Re-evaluating Kashmir in Rishi Kashyap’s land

  • An Indian take


Suddenly narratives over Kashmir have changed for both India and Pakistan where New Delhi extended its horizon up to Azad Kashmir and Islamabad insisted on the entire Jammu and Kashmir. The debate broke out as Indian Parliament endorsed the revocation of Article 370 & 35A and also the reorganisation of Jammu and Kashmir province on August 5.

Indian Prime Minister Narendra Modi, Union Home Minister Amit Shah, Defence Minister Rajnath Singh and many others in the ruling clique started making stronger statements that the entire Kashmir (including PoK, Gilgit-Baltistan and Aksai Chin) would be an integral part of India very soon, whereas Pakistani Prime Minister Imran Khan has shown desperations to prove Islamabad’s authority over the region.

Amidst the war of words, an interactive session with a Jammu-based senior journalist was organised at Guwahati Press Club on 23 August, which was brought about through a video-conference at a time when there was rumour that the entire Jammu and Kashmir was under strict internet censorship as a precautionary measure by the government.

Tito Ganju, editor-in-chief of Epilogue, an English newsmagazine published from Jammu, while interacting with Guwahati scribes commented that Article 370 was always a temporary provision in the Constitution of India and the architects of the Constitution were clear about its temporary position.

Recognised as an expert on the Constitution, Ganju was clear that those individuals who argue that Article 370 forms part of the basic structure of India’s Constitution were simply trying to mislead the nation. He added that temporary provision is the weakest one among three provisions (the other two being Special Provision and Transitory Provision).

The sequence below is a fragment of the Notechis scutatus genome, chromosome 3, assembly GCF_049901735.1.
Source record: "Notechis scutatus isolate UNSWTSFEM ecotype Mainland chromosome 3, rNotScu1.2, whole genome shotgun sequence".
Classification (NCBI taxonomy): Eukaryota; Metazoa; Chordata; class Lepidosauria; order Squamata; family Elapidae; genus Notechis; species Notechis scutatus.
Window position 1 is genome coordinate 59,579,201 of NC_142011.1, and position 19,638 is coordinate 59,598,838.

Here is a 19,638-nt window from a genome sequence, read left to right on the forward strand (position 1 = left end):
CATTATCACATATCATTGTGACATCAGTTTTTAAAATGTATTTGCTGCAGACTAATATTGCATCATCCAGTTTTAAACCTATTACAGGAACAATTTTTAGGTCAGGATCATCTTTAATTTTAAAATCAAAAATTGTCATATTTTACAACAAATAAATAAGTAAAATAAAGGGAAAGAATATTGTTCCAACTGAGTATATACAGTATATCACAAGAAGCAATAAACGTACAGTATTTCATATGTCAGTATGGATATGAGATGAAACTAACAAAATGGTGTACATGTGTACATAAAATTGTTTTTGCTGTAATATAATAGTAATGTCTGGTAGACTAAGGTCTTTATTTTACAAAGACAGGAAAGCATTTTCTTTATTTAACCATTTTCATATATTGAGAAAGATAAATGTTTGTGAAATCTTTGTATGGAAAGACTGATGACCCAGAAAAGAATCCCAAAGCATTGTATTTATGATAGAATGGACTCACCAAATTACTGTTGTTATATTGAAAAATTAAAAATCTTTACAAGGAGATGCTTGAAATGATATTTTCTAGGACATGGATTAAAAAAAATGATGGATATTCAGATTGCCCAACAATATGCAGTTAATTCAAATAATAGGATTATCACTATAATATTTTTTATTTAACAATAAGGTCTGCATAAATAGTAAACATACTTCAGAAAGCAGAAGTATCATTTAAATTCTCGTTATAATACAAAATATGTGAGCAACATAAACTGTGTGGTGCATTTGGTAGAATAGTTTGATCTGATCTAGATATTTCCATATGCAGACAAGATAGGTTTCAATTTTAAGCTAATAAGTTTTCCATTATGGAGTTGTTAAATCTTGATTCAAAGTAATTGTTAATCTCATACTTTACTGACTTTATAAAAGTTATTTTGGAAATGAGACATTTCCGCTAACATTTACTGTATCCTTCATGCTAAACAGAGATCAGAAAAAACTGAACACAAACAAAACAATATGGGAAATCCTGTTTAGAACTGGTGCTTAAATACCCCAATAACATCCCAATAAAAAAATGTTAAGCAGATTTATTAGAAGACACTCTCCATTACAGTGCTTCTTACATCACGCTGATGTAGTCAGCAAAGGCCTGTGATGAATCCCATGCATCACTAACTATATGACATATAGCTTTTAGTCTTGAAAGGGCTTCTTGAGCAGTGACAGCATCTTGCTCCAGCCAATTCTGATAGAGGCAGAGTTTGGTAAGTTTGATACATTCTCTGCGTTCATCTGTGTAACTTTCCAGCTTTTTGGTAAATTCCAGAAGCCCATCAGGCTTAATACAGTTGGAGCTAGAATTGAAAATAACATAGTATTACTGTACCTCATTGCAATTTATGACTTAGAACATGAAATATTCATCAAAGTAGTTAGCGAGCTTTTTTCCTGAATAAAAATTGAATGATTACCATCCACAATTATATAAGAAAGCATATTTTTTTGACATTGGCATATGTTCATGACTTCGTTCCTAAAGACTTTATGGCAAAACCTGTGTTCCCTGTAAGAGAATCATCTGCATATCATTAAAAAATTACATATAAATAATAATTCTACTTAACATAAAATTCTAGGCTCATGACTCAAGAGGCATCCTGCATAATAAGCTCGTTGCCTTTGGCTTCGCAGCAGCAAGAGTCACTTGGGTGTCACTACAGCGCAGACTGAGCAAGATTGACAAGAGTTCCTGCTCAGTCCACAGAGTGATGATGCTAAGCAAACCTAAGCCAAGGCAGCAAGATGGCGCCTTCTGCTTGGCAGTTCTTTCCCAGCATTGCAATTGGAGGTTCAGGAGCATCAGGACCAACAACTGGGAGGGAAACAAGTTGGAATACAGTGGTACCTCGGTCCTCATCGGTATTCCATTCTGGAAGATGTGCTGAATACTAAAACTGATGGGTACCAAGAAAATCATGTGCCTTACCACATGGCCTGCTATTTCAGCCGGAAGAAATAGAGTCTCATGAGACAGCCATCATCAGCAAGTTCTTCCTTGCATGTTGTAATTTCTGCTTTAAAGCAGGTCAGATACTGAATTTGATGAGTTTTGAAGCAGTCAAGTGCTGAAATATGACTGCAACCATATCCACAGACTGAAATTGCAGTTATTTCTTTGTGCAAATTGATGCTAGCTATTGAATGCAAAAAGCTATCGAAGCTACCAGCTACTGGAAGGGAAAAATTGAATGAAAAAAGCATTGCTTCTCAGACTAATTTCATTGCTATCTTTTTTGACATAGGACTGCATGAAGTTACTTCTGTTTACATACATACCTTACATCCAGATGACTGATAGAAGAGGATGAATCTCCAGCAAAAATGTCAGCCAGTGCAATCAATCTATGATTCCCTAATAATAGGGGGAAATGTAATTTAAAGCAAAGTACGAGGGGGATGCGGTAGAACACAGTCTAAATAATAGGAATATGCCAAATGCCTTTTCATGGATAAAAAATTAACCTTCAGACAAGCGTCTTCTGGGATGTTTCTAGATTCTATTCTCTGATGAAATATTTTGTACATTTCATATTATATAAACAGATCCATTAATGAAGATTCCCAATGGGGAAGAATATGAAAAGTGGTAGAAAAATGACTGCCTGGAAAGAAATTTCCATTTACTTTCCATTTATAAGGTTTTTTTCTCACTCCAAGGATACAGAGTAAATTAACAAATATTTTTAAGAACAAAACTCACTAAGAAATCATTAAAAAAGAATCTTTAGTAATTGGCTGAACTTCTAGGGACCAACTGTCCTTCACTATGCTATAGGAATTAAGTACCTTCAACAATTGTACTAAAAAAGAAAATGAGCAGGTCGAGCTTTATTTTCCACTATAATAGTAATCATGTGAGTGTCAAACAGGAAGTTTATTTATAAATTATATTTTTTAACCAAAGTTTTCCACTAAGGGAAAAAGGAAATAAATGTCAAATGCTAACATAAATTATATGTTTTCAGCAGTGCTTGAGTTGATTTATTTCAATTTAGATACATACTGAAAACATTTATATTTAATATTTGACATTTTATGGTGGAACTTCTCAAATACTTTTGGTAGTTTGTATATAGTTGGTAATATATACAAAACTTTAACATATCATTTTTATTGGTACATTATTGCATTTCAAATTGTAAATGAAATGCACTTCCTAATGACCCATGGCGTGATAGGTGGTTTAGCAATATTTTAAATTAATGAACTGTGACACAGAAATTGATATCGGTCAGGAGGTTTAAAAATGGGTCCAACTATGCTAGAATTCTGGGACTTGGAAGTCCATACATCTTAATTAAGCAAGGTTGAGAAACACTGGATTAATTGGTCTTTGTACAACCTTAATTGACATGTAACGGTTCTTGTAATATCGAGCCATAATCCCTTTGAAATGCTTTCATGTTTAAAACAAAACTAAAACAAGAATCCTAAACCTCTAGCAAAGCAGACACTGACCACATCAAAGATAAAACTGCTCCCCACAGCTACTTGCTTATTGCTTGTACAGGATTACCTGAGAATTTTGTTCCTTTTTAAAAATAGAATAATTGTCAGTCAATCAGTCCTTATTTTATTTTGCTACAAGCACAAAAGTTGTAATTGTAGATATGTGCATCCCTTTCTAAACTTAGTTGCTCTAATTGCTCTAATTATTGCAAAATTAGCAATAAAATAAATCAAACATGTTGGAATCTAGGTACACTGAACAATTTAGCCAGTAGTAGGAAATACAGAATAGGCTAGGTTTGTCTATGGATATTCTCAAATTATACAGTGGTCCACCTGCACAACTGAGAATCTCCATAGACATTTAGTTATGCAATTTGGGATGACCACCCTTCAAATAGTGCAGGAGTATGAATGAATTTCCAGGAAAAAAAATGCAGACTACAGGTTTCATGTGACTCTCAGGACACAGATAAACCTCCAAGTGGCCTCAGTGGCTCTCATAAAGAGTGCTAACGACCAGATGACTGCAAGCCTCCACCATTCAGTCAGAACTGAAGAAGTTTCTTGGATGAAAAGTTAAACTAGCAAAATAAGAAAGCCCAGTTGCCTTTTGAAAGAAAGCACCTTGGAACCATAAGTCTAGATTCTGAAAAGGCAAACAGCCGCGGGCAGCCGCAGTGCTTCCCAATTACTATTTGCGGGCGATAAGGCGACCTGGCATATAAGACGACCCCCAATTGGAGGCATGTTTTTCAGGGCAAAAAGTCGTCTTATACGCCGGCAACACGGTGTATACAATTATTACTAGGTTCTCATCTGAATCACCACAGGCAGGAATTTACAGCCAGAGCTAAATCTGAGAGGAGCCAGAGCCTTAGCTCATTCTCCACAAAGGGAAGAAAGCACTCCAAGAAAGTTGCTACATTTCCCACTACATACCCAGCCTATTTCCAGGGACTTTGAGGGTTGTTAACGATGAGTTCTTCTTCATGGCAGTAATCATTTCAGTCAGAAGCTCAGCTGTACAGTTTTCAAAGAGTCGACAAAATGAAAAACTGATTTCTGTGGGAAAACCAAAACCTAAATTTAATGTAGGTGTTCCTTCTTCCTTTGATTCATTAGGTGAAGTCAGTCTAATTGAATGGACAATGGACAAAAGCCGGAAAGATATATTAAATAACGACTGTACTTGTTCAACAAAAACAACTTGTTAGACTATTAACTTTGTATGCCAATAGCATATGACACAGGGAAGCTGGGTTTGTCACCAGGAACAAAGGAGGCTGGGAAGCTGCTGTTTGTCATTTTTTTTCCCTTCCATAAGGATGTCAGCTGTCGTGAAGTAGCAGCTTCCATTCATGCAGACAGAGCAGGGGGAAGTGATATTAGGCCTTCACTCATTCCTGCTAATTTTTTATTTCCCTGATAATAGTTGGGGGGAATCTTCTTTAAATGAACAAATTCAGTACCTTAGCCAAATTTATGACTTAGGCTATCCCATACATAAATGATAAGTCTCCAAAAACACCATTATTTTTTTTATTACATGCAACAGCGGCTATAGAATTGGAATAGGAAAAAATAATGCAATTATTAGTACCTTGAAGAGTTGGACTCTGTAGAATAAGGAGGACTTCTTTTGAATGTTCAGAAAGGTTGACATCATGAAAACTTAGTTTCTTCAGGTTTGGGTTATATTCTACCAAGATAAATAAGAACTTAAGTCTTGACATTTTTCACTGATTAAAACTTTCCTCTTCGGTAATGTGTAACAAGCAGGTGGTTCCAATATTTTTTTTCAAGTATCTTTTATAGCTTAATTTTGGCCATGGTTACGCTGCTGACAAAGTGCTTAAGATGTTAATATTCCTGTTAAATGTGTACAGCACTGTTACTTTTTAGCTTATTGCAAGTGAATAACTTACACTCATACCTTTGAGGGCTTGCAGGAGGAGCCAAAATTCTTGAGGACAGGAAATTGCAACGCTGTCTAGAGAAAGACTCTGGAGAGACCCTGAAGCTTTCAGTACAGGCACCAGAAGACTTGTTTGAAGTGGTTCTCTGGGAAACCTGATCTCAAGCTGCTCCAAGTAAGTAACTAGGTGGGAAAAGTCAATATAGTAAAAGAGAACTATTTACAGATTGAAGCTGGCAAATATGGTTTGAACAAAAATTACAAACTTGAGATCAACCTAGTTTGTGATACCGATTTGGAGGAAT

Talking about the petition filed by India in the United Nations after Pakistan’s aggression, Ganju made it clear that it was strictly on the Pakistani hostility into Jammu and Kashmir with the lone argument of majority-Muslim presence there but it had already become a legal territory of India following the official consent of the Maharaja

Ganju pointed out that the government had the legal and constitutional mandate to deal it in the manner it deems fit. Jammu and Kashmir was under President’s rule and hence the legislative power of the State in accordance with the constitutional provisions lay with the Parliament and the Centre took the route of Parliament to bring in the bill to make necessary changes in Article 367 and Article 372.

The historic decision by the Union government in New Delhi to revoke Article 370 & 35A and reorganise Jammu and Kashmir into two union territories was denounced sharply by various individuals and organisations of India and abroad. The authority has continued the detention of various Kashmiri leaders, wilful restriction of communications and even public movements in the Valley even though normalcy returns to Ladakh and the Jammu region.

Recently around 600 eminent Kashmiri Hindus along with their hardcore supporters welcomed the removal of Article 370 and the reorganisation of Jammu and Kashmir, and Ladakh. Displaced Pandits of Kashmir, who are presently taking shelter in various parts of the world, believe that it was the foundation where the prejudiced Kashmiri Muslims flourished in secular India.

Signatories include Anupam Kher, Padamshri Subash Kak, Padamshri Pandit Bhajan Sopori, Padamshri Jawahar Lal Koul, Padamshri Kashi Nath Pandita, PN Razdan, RL Hangloo, Ashok Ogra, Sushil Pandit, Shakti Bhan, Ashoke Pandit, Ratan Parimoo, Ashok Kaul, Hriday Kaul Bharati, Kailash Mehra Sadhu, Kavita Suri, Khema Kaul, Kuldeep Raina, Avtar Krishan Rahbar, Sunil Bhat, Ashok Hak, Kashmiri Khosa, Lalit Ambardar, Ramesh Marhatta, MK Raina, TK Ganjoo, Sanjay Raina, Usha Handoo, Ravinder Raina etc.